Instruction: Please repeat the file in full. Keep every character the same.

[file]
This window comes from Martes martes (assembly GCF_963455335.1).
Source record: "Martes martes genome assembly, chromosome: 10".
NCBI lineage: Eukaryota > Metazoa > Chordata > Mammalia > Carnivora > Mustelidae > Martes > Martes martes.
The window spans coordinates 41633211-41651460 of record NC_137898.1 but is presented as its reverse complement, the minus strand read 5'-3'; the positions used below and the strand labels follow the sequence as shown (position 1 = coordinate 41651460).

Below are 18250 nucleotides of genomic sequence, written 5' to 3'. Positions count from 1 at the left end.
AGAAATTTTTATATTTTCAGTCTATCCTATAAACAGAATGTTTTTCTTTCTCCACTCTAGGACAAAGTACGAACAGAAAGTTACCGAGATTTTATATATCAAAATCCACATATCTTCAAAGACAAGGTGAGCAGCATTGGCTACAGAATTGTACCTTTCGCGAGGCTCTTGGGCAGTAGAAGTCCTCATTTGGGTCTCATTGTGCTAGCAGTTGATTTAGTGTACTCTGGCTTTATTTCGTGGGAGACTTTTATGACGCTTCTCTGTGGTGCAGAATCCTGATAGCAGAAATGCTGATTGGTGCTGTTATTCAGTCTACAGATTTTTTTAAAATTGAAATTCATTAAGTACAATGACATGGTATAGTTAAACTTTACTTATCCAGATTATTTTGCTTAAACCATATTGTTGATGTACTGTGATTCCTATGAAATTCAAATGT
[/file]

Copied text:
This window comes from Martes martes (assembly GCF_963455335.1).
Source record: "Martes martes genome assembly, chromosome: 10".
NCBI lineage: Eukaryota > Metazoa > Chordata > Mammalia > Carnivora > Mustelidae > Martes > Martes martes.
The window spans coordinates 41633211-41651460 of record NC_137898.1 but is presented as its reverse complement, the minus strand read 5'-3'; the positions used below and the strand labels follow the sequence as shown (position 1 = coordinate 41651460).

Below are 18250 nucleotides of genomic sequence, written 5' to 3'. Positions count from 1 at the left end.
AGAAATTTTTATATTTTCAGTCTATCCTATAAACAGAATGTTTTTCTTTCTCCACTCTAGGACAAAGTACGAACAGAAAGTTACCGAGATTTTATATATCAAAATCCACATATCTTCAAAGACAAGGTGAGCAGCATTGGCTACAGAATTGTACCTTTCGCGAGGCTCTTGGGCAGTAGAAGTCCTCATTTGGGTCTCATTGTGCTAGCAGTTGATTTAGTGTACTCTGGCTTTATTTCGTGGGAGACTTTTATGACGCTTCTCTGTGGTGCAGAATCCTGATAGCAGAAATGCTGATTGGTGCTGTTATTCAGTCTACAGATTTTTTTAAAATTGAAATTCATTAAGTACAATGACATGGTATAGTTAAACTTTACTTATCCAGATTATTTTGCTTAAACCATATTGTTGATGTACTGTGATTCCTATGAAATTCAAATGT